The addition of everolimus to standard octreotide LAR achieved about a 5-month improvement in progression-free survival in patients with advanced neuroendocrine tumors.
James Yao, MD
The placebo-controlled phase III RADIANT-2 trial showed that the addition of everolimus to standard octreotide LAR achieved about a 5-month improvement in progression-free survival (PFS) in patients with advanced neuroendocrine tumors (NETs). At ASCO’s 2012 Gastrointestinal Cancers Symposium, a reanalysis of RADIANT-2 identified several significant prognostic factors associated with improved outcome: WHO performance status (PS), baseline chromogranin A (CgA), bone involvement, and lung as the primary tumor site.
“Prior to this study, because NET is such a rare disease, there hadn’t been good well-controlled studies to look at new treatments and understand the real prognostic factors. This population [of NET patients] is quite heterogeneous. When we looked at the placebo group we saw that some patients had PFS greater than 20 months while others had a much shorter PFS of around 8 months. The study helps us understand which patients with advanced NET are likely to progress in a short time,” said lead author James Yao, MD, from The MD Anderson Cancer Center, Houston, Texas. “A multivariate analysis adjusting for baseline imbalances in the two treatment arms found that everolimus is even more active than originally seen,” he added.
Octreotide LAR is the foundation of NET therapy. However, additional treatments are needed. Previous phase II studies suggested that everolimus, an mTOR inhibitor, had promising antitumor activity when combined with octreotide LAR in NET.
The phase III double-blind, placebo-controlled, trial randomized 423 patients with advanced NET to everolimus 10 mg/day plus octreotide LAR 30 mg every 28 days versus placebo plus the same dose and schedule of octreotide. Treatment was continued until disease progression, when patients in the placebo arm were allowed to cross over to the experimental arm. Median PFS was 16.4 months in the experimental arm versus 11.3 months with octreotide plus placebo, representing a 23% reduction in risk of events with the two-drug combination (P = .026).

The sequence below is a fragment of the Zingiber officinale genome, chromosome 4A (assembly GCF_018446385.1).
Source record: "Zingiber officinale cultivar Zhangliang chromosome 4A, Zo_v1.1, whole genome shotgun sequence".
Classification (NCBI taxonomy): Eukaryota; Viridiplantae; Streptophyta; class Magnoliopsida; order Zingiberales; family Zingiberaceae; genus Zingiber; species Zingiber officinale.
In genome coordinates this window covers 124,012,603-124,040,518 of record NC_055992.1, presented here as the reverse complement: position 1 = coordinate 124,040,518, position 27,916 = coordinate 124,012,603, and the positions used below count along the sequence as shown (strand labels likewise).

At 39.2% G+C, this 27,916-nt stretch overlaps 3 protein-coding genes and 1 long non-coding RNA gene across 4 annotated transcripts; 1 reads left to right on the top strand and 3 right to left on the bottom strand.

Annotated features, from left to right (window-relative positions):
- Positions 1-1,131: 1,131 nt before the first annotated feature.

“This difference in five-plus months favoring everolimus was ‘clinically meaningful,’” Yao stated.
The re-analysis addressed several imbalances in baseline characteristics of the trial favoring the placebo-plus-octreotide LAR arm: performance status, primary tumor in the lung, and previous use of chemotherapy.
A multivariate analysis identified the following factors as significant prognostic factors: treatment with everolimus (P = .003); WHO PS of 0 versus >1 (P = .006); elevated versus nonelevated CgA at baseline (P < .001); bone involvement versus no bone involvement (P = .02); and lung as primary site of cancer (P = .04).
“An exploratory analysis adjusted for these prognostic factors showed an even more significant benefit for everolimus therapy [P = .003],” Yao said. The relative risk reduction for disease progression improved from 23% in the original trial to 38% in the exploratory analysis. The benefit of the combination of everolimus and octreotide LAR was consistent across all subgroups.
Yao said that although CgA has been identified as a potential prognostic factor for PFS and OS, this is the first study to evaluate this biomarker in a randomized, placebo-controlled trial.
The most common side effects seen with combination treatment were stomatitis, rash, fatigue, and diarrhea, and these were mostly grades 1 and 2. Grade 3-4 adverse effects occurring with >5% frequency were stomatitis, fatigue, diarrhea, infections, and hyperglycemia.
Yao said that the study included patients with advanced NET, but everolimus is FDA-approved for only pancreatic NET, not other types of NET. He said that further studies are needed to expand the indication.